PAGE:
New Plan Seeks to Increase Affordable Housing in Miami
The rent is just too high for a lot of people living in South Florida. In Miami, many renters spend at least half of their paychecks on housing. And consider this: The median household income for people in the city of Miami is $34,000. The average rent is around $1,800 across apartment sizes. That would cost someone making an average income two-thirds of their paycheck before taxes. The City of Miami ordered a study about a year ago to help solve its housing affordability crisis, and that plan was released this week by the Jorge M. Perez Metropolitan Center at FIU. Among its goals, the plan seeks to create a bank focused on affordable housing, change permitting and local zoning codes and push to get thousands of new affordable housing units over the next decade. The South Florida Roundup delved into the issue of affordable housing in Miami. Host Tom Hudson discussed South Florida’s housing affordability with Dr. Ned Murray, associate director of the Jorge M. Perez Metropolitan Center,
The 2020 Presidential Election And The Year Ahead In South Florida News
Among the news that will likely dominate headlines in 2020 is the upcoming presidential election — and ever the swing state, Florida typically plays a crucial role on Election Day. Voters will first cast their ballots in March during the presidential primary. Several Democratic candidates began rallying in South Florida last year — especially during the first debate held in Miami. President Donald Trump, who recently became a Florida resident, also called on supporters in 2019 in Central Florida and in Broward, the bluest county in the state. The South Florida Roundup looked ahead at 2020 and the stories that could define the year. Host Tom Hudson was joined by a panel of editorial page editors: Nancy Ancrum with the Miami Herald, Rick Christie with the Palm Beach Post, and Rosemary O’Hara with the South Florida Sun Sentinel. Here’s an excerpt of their conversation: TOM HUDSON: Before we get to November, we gotta get through March and the Democratic presidential primary. Florida being
Hurricane Dorian And Other Top Stories Of 2019
Hurricane Dorian stands out as one of the biggest news stories of 2019. The ominous Category 5 storm threatened South Florida for days. While the region escaped its destruction, the storm stalled over the northern Bahamas, scouring the islands with high winds and storm surge.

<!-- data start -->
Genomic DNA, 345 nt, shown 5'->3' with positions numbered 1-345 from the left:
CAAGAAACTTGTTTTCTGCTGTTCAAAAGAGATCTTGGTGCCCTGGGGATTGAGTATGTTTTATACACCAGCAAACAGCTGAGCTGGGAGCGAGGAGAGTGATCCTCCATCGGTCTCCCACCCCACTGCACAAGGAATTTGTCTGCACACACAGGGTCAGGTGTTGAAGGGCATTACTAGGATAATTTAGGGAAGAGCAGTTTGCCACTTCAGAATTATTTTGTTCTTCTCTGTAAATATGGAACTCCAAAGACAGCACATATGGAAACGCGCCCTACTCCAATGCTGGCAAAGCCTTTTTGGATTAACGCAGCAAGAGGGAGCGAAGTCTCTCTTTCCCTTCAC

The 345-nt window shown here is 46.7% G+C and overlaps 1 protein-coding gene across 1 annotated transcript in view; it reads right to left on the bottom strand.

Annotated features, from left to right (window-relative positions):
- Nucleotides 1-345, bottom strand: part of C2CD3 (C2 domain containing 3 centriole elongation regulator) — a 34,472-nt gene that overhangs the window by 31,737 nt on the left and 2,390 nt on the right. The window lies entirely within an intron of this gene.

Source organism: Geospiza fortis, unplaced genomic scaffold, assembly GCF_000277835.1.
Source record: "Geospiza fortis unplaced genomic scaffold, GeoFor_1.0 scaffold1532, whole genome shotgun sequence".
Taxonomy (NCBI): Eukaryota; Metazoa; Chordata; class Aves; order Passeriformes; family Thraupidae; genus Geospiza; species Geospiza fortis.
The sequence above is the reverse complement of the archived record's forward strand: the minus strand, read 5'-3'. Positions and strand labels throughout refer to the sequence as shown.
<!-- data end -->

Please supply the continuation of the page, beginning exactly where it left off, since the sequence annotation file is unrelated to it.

What's The Future Of The National Flood Insurance Program?
Congress has passed two spending bills to fund the federal government. President Donald Trump is expected to sign them, avoiding a shutdown. One provision in those bills is a reauthorization of the National Flood Insurance Program. With the president's approval, the program will be extended through Sept. 30, 2020. While the insurance program will continue for now, its future is in jeopardy: It's more than $20 billion in debt. Premiums are too low, and there are people who probably should be paying into the pool who aren’t. The South Florida Roundup delved into the issue. Host Jessica Bakeman talked about where NFIP now stands with Tom Frank, who covers the environment for E&E News , and WLRN’s environmental reporter Jenny Staletovich.
Are Feds, State Officials Keeping Fishermen, Divers In Mind For Water Conservation Efforts?
Federal and state officials are trying to strike a balance between conservation and public access to South Florida waters. The Florida Fish and Wildlife Conservation Commission agreed Thursday to back tighter fishing limits in Biscayne National Park, where fish populations have dwindled. The commission is also considering a new plan that would restrict access to popular reefs in the Florida Keys National Marine Sanctuary. Several scientists are researching ways to restore the corals that have been decimated by disease and pollution. On the South Florida Roundup, host Tom Hudson talked about the issue with WLRN’s environmental reporter Jenny Staletovich and WLRN’s Keys reporter Nancy Klingener. Here's an excerpt of their conversation: TOM HUDSON: How is this playing out not just with folks in the Keys but with the hospitality industry? NANCY KLINGENER: They said, right from the get go, our intent is not to keep out the local boaters who understand how to navigate these waters. We just